To the Editor: Alcohol affects both the central and the peripheral nervous system; hence, cognitive dysfunction as well as sensory and motor peripheral neuropathy are frequent complications of chronic abuse.1 However, symptoms of cranial nerve neuropathy are not routinely examined in alcohol abusing patients. To emphasize the necessity of such an assessment, we report on a man who abused alcohol and presented with progressive visual loss attributed to optic nerve neuropathy.
A 55-year-old man was admitted to the clinic for alcohol detoxification. He smoked one pack of cigarettes per day for many years and heavily abused alcohol for 15 years, which he had reduced over the last 2 years. Clinical examination revealed numbness and weakness, particularly of the lower limbs, diminished tendon reflexes, and progressive painless blurring of central vision bilaterally; these symptoms, developed over the last 2 years and had seriously compromised his daily functioning. A motor and sensory nerve conduction study showed slowed motor conduction and low-amplitude response to sensory stimuli, mostly on the right. Visual fields testing revealed an infero-temporal and central defect in the right eye and a superonasal, inferior, and central defect in the left. Humphrey 10—2 static perimetry showed bilateral caecocentral scotomas. Visual acuity was 8/10 in the right and 5/10 in the left eye. Color vision was normal. Intraocular pressure was 15 mmHg in both eyes and anterior segments were normal. Funduscopy findings were unremarkable. Blood count, serum vitamin B12 and folate levels were normal, but macrocytosis was present (MCV: 104fl.); also, transaminases were elevated. Following alcohol withdrawal and a 6-month vitamin supplementation (vitamins C, E, B complex, folate, taken both orally and intramuscularly), peripheral neuropathy considerably improved but optic neuropathy remained refractory to treatment.
Tobacco-alcohol amblyopia was often described prior to World War II in patients with heavy tobacco and ethanol consumption. At the present time, tobacco-alcohol amblyopia is either far less common or is seldom checked for and reported.2—3 It is characterized by subacute or gradual loss of central vision, decreased visual acuity, and dyschromatopsia. Fundi may appear normal, with few abnormalities on detailed examination; temporal atrophy of the optic disk may become evident at later stages. Metabolic optic neuropathies are characterized by specific loss of the nerve fiber layer in the papillomacular bundle.2—4 They are etiologically distinguished from hereditary-degenerative neuropathies, neuropathies due to nutritional deficiencies (e.g., thiamine, vitamin B12 and folic acid deficiency), and neuropathies caused by various toxic agents (e.g., ethambutol and cyanide). Impairment of mitochondrial oxidative phosphorylation has been proposed as the common underlying pathophysiological mechanism.5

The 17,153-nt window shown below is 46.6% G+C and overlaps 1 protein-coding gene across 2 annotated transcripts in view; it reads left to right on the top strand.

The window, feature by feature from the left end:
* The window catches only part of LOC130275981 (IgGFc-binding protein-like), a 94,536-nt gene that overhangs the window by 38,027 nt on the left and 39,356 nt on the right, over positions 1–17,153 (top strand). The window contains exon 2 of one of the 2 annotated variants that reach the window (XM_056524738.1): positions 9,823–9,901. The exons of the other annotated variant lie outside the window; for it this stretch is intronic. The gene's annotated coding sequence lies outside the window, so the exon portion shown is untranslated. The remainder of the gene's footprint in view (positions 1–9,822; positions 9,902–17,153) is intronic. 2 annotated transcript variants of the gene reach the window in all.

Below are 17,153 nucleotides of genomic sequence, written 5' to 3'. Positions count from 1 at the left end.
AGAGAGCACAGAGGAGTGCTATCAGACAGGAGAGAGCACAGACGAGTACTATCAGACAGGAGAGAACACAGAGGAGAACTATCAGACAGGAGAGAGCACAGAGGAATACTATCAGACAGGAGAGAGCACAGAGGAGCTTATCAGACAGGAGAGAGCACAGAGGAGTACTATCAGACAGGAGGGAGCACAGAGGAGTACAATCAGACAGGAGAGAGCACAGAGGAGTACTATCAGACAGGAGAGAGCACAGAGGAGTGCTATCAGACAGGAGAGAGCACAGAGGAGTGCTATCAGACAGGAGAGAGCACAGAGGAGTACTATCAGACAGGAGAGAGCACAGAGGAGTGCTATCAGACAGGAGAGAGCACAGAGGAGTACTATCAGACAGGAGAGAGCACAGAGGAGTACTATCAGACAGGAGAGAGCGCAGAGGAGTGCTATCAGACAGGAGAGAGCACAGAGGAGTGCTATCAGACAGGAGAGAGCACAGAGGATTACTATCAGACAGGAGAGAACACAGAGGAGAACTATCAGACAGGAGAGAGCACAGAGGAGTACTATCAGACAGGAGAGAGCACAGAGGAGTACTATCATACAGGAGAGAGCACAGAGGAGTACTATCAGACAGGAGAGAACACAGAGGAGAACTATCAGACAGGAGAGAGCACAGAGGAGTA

In tobacco-alcohol amblyopia, gradual accumulation of formic acid, malnutrition, thiamine depletion, poor B12 absorption in the presence of ethanol, and a number of toxic tobacco ingredients, particularly cyanide, act synergistically to the development of neuropathy. Vitamin and nutritional deficiencies are considered especially important factors for its development and recovery is purportedly complete with abstinence from alcohol and smoking and vitamin supplementation.3—5
The present case, the first reported in the literature, does not fulfill the characteristic tobacco-alcohol amblyopia criteria, in that dyschromatopsia, an essential component of tobacco-alcohol amblyopia, is absent and no recovery of vision loss was recorded following sobriety from alcohol and tobacco and protracted vitamin treatment. These findings point to the possibility of a nonreversible atypical form of optic nerve neuropathy due to alcohol abuse.